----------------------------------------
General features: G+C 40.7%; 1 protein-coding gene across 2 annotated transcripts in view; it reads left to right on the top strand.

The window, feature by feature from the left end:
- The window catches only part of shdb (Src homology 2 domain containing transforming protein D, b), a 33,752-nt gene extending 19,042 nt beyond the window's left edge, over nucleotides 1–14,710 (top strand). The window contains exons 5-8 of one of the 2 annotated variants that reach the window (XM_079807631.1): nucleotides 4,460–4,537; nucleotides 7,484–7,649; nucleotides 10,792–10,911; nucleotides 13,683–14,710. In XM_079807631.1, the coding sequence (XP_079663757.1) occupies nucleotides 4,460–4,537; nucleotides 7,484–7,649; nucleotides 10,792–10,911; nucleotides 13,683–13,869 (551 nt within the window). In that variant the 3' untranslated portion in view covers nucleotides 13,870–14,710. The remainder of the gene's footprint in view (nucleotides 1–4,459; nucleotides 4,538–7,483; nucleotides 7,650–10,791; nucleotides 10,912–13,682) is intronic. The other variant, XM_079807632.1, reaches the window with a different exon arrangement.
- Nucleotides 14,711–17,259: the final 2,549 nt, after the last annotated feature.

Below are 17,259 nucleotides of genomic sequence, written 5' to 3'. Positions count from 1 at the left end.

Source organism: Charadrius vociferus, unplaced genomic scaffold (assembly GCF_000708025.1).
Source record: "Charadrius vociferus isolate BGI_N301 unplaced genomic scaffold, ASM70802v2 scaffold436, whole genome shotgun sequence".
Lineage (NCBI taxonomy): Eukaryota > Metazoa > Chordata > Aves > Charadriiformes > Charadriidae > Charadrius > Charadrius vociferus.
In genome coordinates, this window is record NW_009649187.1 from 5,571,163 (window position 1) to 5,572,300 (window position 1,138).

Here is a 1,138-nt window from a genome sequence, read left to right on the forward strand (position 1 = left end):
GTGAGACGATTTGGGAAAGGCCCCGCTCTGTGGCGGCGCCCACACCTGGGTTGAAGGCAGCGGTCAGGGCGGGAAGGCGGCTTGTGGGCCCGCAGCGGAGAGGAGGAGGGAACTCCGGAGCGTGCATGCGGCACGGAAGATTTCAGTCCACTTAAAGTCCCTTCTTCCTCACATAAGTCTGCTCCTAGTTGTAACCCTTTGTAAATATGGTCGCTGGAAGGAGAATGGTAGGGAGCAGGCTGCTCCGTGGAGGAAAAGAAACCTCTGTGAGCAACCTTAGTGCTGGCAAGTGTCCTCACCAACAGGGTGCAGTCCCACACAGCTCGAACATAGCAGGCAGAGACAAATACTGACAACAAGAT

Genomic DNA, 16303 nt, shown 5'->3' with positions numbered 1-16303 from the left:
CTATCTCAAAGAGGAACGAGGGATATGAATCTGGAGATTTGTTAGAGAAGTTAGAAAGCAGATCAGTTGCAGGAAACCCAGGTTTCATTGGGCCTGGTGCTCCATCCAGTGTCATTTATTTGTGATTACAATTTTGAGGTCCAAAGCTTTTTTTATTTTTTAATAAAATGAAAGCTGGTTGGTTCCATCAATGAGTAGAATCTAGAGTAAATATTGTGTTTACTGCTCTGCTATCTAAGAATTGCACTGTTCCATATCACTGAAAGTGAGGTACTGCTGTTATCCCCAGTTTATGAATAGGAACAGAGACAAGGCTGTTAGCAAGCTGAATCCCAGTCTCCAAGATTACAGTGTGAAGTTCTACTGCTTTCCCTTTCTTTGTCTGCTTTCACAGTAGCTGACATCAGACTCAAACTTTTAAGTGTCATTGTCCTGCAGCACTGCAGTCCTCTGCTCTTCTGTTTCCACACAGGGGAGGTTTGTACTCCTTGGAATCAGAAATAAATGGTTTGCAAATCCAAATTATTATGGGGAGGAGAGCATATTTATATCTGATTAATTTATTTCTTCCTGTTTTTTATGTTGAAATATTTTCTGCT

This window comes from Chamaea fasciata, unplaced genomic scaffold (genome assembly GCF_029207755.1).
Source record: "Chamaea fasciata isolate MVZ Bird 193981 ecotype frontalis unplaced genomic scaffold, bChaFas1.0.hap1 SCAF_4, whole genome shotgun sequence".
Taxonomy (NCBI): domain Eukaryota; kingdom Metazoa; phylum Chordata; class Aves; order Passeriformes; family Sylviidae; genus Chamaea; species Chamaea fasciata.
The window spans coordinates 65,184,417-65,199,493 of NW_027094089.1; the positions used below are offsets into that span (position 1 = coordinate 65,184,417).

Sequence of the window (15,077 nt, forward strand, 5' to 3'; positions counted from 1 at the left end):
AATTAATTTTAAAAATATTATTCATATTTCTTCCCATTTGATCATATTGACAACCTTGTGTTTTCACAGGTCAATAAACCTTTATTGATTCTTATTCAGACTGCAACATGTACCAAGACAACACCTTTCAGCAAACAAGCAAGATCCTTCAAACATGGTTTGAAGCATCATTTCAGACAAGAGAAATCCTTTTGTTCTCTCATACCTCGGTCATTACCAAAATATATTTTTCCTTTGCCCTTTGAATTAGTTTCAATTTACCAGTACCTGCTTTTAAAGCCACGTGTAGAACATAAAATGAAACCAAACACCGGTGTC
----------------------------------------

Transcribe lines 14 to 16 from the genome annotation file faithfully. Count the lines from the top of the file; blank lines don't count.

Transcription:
This window comes from Chamaea fasciata, unplaced genomic scaffold (genome assembly GCF_029207755.1).
Source record: "Chamaea fasciata isolate MVZ Bird 193981 ecotype frontalis unplaced genomic scaffold, bChaFas1.0.hap1 SCAF_4, whole genome shotgun sequence".
Taxonomy (NCBI): domain Eukaryota; kingdom Metazoa; phylum Chordata; class Aves; order Passeriformes; family Sylviidae; genus Chamaea; species Chamaea fasciata.